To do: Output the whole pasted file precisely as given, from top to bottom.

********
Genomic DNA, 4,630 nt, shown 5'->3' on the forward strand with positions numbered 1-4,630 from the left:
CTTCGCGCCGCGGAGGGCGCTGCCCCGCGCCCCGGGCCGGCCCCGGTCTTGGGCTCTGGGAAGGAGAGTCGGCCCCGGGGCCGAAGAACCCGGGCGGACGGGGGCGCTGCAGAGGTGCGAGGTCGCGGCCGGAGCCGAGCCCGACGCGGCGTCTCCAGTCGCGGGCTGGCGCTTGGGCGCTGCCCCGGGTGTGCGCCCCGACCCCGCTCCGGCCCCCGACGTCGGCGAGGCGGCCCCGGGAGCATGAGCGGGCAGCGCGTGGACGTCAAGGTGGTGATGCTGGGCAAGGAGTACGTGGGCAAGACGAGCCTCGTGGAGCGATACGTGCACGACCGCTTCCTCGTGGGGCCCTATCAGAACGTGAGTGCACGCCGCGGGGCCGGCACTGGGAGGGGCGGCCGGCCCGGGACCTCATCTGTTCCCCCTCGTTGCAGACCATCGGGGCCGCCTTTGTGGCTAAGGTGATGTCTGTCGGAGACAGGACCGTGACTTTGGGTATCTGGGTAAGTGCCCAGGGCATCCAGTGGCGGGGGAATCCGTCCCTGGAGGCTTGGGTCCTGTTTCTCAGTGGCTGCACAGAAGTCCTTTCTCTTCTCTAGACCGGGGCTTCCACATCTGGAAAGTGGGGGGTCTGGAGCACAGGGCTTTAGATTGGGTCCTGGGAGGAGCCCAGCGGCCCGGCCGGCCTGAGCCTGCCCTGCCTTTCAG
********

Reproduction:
Genomic DNA, 4,630 nt, shown 5'->3' on the forward strand with positions numbered 1-4,630 from the left:
CTTCGCGCCGCGGAGGGCGCTGCCCCGCGCCCCGGGCCGGCCCCGGTCTTGGGCTCTGGGAAGGAGAGTCGGCCCCGGGGCCGAAGAACCCGGGCGGACGGGGGCGCTGCAGAGGTGCGAGGTCGCGGCCGGAGCCGAGCCCGACGCGGCGTCTCCAGTCGCGGGCTGGCGCTTGGGCGCTGCCCCGGGTGTGCGCCCCGACCCCGCTCCGGCCCCCGACGTCGGCGAGGCGGCCCCGGGAGCATGAGCGGGCAGCGCGTGGACGTCAAGGTGGTGATGCTGGGCAAGGAGTACGTGGGCAAGACGAGCCTCGTGGAGCGATACGTGCACGACCGCTTCCTCGTGGGGCCCTATCAGAACGTGAGTGCACGCCGCGGGGCCGGCACTGGGAGGGGCGGCCGGCCCGGGACCTCATCTGTTCCCCCTCGTTGCAGACCATCGGGGCCGCCTTTGTGGCTAAGGTGATGTCTGTCGGAGACAGGACCGTGACTTTGGGTATCTGGGTAAGTGCCCAGGGCATCCAGTGGCGGGGGAATCCGTCCCTGGAGGCTTGGGTCCTGTTTCTCAGTGGCTGCACAGAAGTCCTTTCTCTTCTCTAGACCGGGGCTTCCACATCTGGAAAGTGGGGGGTCTGGAGCACAGGGCTTTAGATTGGGTCCTGGGAGGAGCCCAGCGGCCCGGCCGGCCTGAGCCTGCCCTGCCTTTCAG